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Four Tips on How to Get Started as a Project Sponsor

As the project sponsor you are the most senior decision-maker on the project. You are not the one who is running the project on a day-to-day basis and giving direction to the team – that’s the role of the project manager. Your role is to steer the project at a high level and to give direction when the project manager isn’t able to progress without your support.

The challenge for many sponsors is to find the right level of engagement – not too much and not too little. Some sponsors are completely absent, leaving everything to the PM. Others are too involved with minor decisions and establish direct lines of communication with team members.

None of these scenarios are ideal. You must make sure that the project gets off to a good start and then monitor it at regular intervals without constant involvement. Make yourself available when it’s needed but don’t check up on the team every day. If you need something from a team member, first go to the project manager so that you don’t undermine their position.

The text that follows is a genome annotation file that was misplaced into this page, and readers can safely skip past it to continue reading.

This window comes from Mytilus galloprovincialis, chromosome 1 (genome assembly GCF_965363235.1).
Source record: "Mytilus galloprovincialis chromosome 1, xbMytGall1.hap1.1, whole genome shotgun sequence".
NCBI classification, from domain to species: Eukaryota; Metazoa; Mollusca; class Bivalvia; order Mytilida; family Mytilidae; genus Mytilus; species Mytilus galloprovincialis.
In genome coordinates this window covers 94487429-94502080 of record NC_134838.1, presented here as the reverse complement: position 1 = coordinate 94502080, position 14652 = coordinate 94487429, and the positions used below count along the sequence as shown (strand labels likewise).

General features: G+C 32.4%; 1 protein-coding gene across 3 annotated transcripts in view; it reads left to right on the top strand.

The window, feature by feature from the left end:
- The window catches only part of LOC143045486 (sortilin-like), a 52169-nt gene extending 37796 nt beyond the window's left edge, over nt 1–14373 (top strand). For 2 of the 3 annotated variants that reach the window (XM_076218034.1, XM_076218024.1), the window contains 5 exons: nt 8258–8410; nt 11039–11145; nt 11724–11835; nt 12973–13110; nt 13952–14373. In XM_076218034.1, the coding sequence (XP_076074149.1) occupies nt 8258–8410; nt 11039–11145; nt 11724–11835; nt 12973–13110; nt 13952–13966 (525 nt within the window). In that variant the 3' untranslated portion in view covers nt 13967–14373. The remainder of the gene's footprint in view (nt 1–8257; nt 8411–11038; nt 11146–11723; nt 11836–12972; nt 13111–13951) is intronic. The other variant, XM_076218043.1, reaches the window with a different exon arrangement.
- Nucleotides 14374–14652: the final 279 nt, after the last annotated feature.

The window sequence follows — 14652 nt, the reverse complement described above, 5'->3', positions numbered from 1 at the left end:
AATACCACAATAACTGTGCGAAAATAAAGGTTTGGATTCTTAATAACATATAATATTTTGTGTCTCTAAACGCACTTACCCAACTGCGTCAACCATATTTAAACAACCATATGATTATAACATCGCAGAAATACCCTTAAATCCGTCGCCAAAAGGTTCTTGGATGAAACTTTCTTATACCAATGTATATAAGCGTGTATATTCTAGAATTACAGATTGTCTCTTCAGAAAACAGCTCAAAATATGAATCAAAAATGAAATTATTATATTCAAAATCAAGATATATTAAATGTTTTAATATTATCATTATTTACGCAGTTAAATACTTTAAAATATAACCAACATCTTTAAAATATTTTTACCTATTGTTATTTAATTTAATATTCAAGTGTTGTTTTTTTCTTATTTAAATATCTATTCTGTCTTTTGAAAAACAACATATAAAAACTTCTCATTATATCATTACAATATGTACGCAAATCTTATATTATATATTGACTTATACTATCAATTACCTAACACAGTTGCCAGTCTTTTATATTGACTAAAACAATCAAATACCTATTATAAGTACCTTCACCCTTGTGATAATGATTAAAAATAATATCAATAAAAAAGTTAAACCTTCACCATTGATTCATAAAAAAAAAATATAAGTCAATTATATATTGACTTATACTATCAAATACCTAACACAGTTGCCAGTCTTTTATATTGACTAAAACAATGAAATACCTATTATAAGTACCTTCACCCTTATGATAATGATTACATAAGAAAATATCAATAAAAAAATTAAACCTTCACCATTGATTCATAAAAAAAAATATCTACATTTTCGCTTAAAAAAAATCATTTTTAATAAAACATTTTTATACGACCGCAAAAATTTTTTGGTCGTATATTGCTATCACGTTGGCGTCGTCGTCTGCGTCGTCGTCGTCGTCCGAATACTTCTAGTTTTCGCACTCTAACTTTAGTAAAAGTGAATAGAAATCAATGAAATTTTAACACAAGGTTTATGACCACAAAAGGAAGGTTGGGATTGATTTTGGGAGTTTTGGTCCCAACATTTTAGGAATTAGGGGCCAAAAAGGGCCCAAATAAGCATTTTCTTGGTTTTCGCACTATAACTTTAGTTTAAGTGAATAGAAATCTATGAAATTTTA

1. Take Ownership of the Business Case

One of your main responsibilities as a sponsor is to ensure that the project makes good commercial sense and that it is a worthwhile initiative. This means that there must be a strong reason for doing the project.

The reason should preferably be a financial one, as it will always put the project in a stronger light if the benefits can be expressed in financial terms – for instance: delivering the new system will enable us to process our orders more accurately and avoid up to fifty mistakes per week. On a yearly basis this will save us £80,000.

If the project doesn’t have direct financial benefits, at least list the non-financial ones. In essence, you need to make sure that the investment into the project will somehow be paid back to the firm through the benefits.